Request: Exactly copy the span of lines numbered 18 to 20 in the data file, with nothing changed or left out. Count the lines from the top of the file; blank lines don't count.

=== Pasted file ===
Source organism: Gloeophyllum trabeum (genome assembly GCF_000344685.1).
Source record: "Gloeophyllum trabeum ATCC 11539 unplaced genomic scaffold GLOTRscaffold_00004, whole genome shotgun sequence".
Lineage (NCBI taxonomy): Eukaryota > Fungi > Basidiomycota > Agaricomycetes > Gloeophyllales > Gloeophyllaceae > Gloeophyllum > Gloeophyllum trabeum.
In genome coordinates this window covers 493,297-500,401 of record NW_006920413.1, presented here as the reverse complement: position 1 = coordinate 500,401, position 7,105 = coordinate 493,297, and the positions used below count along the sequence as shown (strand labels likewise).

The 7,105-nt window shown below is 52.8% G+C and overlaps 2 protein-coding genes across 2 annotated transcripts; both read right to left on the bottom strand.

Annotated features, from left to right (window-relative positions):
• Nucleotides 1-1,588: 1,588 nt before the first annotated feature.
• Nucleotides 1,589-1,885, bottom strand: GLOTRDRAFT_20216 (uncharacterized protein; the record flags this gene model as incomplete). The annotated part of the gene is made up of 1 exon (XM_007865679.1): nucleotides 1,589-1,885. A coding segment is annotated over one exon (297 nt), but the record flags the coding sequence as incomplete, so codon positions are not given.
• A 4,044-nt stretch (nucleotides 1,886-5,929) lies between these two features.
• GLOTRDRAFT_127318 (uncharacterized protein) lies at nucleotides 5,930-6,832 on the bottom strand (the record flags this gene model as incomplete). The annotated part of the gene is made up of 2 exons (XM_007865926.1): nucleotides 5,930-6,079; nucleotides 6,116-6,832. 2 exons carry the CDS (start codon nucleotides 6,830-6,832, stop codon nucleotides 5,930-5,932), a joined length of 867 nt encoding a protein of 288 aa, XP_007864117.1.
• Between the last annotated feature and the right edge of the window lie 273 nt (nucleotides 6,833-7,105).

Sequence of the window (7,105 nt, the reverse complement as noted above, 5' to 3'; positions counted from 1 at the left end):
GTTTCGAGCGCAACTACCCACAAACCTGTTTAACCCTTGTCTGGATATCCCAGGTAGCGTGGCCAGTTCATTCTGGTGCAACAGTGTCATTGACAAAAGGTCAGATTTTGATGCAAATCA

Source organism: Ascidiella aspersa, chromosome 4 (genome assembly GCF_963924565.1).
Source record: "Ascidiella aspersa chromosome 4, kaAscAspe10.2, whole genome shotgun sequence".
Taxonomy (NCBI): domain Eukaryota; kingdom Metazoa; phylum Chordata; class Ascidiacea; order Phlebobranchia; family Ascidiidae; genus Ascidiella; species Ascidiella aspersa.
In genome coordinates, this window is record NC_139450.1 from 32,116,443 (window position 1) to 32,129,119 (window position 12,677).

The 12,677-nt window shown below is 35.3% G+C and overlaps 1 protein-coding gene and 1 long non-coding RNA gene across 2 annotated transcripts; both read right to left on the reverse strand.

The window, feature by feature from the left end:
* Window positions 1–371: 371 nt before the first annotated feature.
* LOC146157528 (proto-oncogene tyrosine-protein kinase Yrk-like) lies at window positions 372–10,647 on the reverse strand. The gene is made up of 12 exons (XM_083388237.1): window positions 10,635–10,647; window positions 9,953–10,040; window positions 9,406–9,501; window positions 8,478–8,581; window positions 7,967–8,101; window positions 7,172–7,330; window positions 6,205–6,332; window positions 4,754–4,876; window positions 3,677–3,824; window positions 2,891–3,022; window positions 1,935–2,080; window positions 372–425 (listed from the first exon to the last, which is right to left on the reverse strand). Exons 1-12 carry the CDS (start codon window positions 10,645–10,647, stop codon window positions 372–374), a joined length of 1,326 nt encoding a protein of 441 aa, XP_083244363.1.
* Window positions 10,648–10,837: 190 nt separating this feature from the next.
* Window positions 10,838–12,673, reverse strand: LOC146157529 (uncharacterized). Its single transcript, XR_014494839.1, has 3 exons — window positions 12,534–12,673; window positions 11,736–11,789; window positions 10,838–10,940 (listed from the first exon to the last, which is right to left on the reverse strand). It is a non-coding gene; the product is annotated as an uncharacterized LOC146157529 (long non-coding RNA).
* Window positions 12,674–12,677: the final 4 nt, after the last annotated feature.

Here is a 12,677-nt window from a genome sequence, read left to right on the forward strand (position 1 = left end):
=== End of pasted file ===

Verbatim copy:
The 12,677-nt window shown below is 35.3% G+C and overlaps 1 protein-coding gene and 1 long non-coding RNA gene across 2 annotated transcripts; both read right to left on the reverse strand.

The window, feature by feature from the left end:
* Window positions 1–371: 371 nt before the first annotated feature.